|Publication number||US5484589 A|
|Application number||US 08/407,032|
|Publication date||Jan 16, 1996|
|Filing date||Mar 17, 1995|
|Priority date||Apr 20, 1992|
|Publication number||08407032, 407032, US 5484589 A, US 5484589A, US-A-5484589, US5484589 A, US5484589A|
|Inventors||Rudolf I. Salganik|
|Original Assignee||Rufeld, Inc.|
|Export Citation||BiBTeX, EndNote, RefMan|
|Patent Citations (2), Non-Patent Citations (15), Referenced by (38), Classifications (8), Legal Events (4)|
|External Links: USPTO, USPTO Assignment, Espacenet|
This is a continuation of application Ser. No. 08/062,124, filed May 14,1993 now abandoned, which is a continuation-in-part of Ser. No. 07/870,686, filed Apr. 20, 1992, now abandoned.
This invention relates to methods for prevention and treatment of animal vital infections and, more particularly, to methods of prevention and treatment of human, animal and plant viral infections by inhibiting viral DNA and RNA synthesis.
It is well established that all viruses can be divided into two main groups according to the nature of the nucleic acid, DNA or RNA, which they possess. Both types of viruses are infectious disease-causing agents that multiply only in cells. Multiplication of DNA viruses is often lethal to the host cell, causing cell lyses and concomitant release of new virus particles. Many clinical manifestations of viral infection reflect these cytolytic properties. RNA viral infection, on the other hand, generally leads to the nonlethal release of progeny viral products. DNA and RNA viruses also have profound effects on the genetic makeup of a host cell and can lead to the production of tumors and diseases such as viral encephalitis.
For many viral diseases, efficient drugs do not exist which specifically act on the vital life cycle. The majority of viral replication machinery is of host origin and, therefore, inhibition of the viral processes would also result in inhibition of host function. There are a limited number of drugs which have attempted to exploit subtle differences between viral and host mechanisms. Included among these drugs are nucleotide analogs such as 5-iododeoxyuridine, arabinosyl cytosine and acyclovir.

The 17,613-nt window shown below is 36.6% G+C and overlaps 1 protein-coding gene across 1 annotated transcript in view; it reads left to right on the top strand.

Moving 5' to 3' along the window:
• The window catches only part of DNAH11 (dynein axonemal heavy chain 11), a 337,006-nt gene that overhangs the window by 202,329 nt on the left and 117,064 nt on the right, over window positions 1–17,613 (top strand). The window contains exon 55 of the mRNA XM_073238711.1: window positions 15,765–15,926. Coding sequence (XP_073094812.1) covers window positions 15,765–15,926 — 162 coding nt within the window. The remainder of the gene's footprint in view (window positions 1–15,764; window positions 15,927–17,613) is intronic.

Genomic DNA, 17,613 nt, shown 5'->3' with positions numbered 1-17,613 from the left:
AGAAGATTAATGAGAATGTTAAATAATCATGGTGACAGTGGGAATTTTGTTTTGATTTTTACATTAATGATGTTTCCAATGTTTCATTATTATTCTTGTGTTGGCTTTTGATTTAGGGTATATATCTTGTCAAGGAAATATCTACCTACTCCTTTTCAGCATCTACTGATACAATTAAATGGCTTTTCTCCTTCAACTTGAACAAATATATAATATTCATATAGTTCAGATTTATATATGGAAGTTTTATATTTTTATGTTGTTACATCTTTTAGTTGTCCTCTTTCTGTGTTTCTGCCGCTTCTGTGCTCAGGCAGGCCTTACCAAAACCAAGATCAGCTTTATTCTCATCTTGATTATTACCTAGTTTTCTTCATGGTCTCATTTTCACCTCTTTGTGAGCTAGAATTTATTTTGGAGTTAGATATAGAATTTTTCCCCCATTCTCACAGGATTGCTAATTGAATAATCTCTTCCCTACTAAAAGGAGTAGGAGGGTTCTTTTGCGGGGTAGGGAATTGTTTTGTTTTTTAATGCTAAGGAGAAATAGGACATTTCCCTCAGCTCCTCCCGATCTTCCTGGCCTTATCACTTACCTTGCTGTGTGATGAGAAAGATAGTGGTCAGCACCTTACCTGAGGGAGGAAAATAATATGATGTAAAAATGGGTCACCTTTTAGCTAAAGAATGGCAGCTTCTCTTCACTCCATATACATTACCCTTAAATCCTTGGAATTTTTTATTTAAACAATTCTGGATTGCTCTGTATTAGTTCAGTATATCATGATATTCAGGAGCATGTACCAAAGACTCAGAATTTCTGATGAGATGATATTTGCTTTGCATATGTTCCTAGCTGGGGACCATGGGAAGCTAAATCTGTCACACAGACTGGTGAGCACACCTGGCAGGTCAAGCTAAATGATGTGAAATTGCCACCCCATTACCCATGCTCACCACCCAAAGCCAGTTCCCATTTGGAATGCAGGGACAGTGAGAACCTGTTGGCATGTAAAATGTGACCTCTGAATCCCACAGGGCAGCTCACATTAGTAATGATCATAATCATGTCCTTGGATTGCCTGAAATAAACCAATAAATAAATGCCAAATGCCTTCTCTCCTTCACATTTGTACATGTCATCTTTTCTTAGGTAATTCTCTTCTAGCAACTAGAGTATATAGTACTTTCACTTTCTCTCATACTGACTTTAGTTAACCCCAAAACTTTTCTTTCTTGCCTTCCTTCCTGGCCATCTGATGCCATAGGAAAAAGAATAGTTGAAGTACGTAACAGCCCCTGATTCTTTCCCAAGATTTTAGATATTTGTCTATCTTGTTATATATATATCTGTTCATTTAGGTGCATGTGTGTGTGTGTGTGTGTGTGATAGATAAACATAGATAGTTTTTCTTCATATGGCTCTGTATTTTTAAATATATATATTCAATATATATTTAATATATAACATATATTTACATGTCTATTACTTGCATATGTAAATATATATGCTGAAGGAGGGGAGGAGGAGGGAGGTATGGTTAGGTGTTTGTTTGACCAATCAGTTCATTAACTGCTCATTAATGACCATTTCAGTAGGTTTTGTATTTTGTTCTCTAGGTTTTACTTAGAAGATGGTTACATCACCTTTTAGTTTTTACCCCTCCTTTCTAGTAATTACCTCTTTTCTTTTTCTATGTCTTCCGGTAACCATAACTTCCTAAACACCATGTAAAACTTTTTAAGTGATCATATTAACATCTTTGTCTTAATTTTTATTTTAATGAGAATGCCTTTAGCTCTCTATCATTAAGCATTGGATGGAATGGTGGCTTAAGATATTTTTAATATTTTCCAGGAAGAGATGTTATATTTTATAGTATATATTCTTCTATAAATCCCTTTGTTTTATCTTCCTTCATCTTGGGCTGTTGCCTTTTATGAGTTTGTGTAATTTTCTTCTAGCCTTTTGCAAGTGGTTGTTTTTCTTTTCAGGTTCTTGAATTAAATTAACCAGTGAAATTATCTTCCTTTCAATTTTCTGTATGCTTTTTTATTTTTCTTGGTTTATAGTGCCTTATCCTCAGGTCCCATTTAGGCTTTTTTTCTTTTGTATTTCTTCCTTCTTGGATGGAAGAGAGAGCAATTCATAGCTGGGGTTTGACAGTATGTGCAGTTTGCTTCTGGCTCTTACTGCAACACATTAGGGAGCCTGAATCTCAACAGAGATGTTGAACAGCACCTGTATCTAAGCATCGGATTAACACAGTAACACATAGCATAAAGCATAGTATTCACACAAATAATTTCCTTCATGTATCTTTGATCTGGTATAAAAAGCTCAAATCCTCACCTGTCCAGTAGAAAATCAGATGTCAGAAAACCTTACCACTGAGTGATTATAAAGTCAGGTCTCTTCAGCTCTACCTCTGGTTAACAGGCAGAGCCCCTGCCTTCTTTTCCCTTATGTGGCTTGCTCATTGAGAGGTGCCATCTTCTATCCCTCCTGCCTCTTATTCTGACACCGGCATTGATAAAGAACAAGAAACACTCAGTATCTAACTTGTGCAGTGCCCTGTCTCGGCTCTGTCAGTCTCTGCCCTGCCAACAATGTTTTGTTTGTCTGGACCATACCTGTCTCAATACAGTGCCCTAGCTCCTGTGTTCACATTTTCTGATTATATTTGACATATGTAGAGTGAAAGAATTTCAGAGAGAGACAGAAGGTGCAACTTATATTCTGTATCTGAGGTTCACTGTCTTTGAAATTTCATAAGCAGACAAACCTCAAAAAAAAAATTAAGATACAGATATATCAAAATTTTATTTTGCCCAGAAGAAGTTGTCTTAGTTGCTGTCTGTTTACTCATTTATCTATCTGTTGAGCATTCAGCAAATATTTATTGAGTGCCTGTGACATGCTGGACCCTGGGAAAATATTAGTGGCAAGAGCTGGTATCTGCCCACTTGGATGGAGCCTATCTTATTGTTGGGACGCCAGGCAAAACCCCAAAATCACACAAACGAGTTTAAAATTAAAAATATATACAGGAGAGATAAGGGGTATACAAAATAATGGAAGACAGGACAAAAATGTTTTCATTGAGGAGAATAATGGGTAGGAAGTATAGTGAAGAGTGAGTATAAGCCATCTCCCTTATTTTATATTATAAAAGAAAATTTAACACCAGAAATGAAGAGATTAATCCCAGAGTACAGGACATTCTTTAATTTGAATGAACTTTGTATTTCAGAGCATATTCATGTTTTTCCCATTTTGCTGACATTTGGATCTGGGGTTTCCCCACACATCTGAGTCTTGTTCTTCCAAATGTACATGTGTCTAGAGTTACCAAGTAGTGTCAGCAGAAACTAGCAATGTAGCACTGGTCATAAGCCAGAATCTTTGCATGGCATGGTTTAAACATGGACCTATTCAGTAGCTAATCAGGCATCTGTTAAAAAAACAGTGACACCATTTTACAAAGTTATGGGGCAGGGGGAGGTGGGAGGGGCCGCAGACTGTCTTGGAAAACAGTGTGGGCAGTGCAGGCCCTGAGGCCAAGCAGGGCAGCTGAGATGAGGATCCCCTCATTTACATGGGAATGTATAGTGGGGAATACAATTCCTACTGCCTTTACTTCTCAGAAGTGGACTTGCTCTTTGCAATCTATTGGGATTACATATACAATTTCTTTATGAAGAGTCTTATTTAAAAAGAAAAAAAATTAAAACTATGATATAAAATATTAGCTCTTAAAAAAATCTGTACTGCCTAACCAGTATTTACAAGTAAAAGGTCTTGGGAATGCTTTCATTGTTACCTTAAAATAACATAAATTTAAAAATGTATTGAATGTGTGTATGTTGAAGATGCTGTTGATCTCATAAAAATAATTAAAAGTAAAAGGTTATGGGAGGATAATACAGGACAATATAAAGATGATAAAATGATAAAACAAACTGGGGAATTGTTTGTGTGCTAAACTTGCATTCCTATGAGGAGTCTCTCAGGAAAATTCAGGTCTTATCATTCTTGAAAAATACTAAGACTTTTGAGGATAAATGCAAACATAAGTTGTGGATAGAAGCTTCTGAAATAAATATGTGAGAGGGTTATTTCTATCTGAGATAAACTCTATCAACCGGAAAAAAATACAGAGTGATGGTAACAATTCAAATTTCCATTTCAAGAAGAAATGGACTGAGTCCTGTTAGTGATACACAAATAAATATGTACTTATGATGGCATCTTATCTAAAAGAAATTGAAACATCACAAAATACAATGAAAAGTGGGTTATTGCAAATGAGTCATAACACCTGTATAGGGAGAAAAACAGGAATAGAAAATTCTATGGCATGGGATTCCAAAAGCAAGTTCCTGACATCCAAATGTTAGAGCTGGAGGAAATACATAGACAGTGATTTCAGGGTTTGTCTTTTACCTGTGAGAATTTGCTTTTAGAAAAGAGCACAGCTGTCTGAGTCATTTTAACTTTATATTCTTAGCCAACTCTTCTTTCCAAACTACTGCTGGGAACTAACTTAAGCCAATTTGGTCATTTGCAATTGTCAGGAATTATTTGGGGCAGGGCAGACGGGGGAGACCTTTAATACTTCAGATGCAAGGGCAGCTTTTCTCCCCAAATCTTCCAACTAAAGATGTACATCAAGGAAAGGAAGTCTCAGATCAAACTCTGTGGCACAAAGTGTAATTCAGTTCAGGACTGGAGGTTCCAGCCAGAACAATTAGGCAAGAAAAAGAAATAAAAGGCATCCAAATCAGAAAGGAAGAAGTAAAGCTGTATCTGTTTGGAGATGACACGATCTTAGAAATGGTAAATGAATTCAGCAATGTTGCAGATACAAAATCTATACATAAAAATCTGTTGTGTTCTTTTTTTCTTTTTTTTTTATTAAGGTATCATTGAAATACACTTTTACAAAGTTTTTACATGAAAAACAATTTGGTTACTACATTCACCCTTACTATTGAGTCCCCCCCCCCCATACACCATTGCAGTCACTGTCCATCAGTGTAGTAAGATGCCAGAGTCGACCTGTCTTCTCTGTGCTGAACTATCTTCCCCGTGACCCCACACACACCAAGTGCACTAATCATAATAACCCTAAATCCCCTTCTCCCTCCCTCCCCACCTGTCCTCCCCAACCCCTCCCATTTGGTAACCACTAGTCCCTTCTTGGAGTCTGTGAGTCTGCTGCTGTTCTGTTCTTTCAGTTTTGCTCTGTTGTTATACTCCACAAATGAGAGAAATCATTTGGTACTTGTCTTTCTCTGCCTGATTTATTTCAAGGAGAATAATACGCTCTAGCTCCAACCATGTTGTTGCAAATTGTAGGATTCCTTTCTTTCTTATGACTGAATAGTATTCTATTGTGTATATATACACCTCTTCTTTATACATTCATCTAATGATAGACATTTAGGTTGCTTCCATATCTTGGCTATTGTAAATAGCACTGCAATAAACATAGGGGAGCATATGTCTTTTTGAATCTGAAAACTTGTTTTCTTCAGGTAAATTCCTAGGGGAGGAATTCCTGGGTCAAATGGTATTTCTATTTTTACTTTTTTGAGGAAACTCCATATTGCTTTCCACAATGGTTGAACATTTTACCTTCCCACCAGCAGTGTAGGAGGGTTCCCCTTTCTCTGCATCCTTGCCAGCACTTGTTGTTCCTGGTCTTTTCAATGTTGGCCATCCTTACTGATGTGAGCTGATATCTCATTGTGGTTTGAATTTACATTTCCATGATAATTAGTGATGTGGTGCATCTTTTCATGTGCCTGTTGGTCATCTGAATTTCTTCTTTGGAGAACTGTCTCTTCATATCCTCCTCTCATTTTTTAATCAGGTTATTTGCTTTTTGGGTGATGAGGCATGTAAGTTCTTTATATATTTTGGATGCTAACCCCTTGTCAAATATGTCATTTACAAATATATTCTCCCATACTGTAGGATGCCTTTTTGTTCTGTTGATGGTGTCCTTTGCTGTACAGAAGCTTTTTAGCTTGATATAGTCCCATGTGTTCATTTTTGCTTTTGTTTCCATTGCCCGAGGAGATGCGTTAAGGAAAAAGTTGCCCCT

Most viruses enter the cell by endocytosis at coated pits and can be found inside the cell in endosomes surrounded by lipid membranes of cell origin. Inside the cell the viral nucleic acids become free of the protective viral protein coat and are potential targets for the hydrolytic action of a nuclease.
Nucleases are the enzymes which hydrolyze phosphodiester bonds in unprotected DNA or RNA molecules. Cleavage of viral nucleic acids results in the destruction of the viruses genetic information and loss of infectivity. Pancreatic DNase has been shown to inhibit synthesis of viral DNA and reproduction inside cells infected with DNA-containing viruses such as vaccinia, herpes and adenoviruses. Likewise, pancreatic RNase has been demonstrated to be an efficient means of inhibiting synthesis of viral RNA and reproduction of tick-born encephalitis, poliomyelitis, foot-and-mouth disease and other RNA-containing viruses.
When they appear in the extracellular space, the nucleases are captured by the cells and are endocytosed through the same mechanism as viral particles. When viruses and nucleases are present in the extracellular space at the same time, they can subsequently be found inside the same cytoplasmic endosomes where they can act on the viral nucleic acid. Since nucleases inside endosomes are isolated from cellular components, host DNA or RNA is not susceptible to their action. Additionally, DNA and RNA, as a rule, are packaged within complicated structures forming complexes with proteins which provides additional defense against nucleases if, for example, there is a leakage of nucleases from the endosomes. At the same time, the vital nucleic acids are much less protected inside the cell during replication and transcription outside of the endosomes. Thus, the use of these enzymes as antiviral agents is safe and essentially devoid of any cell damaging properties.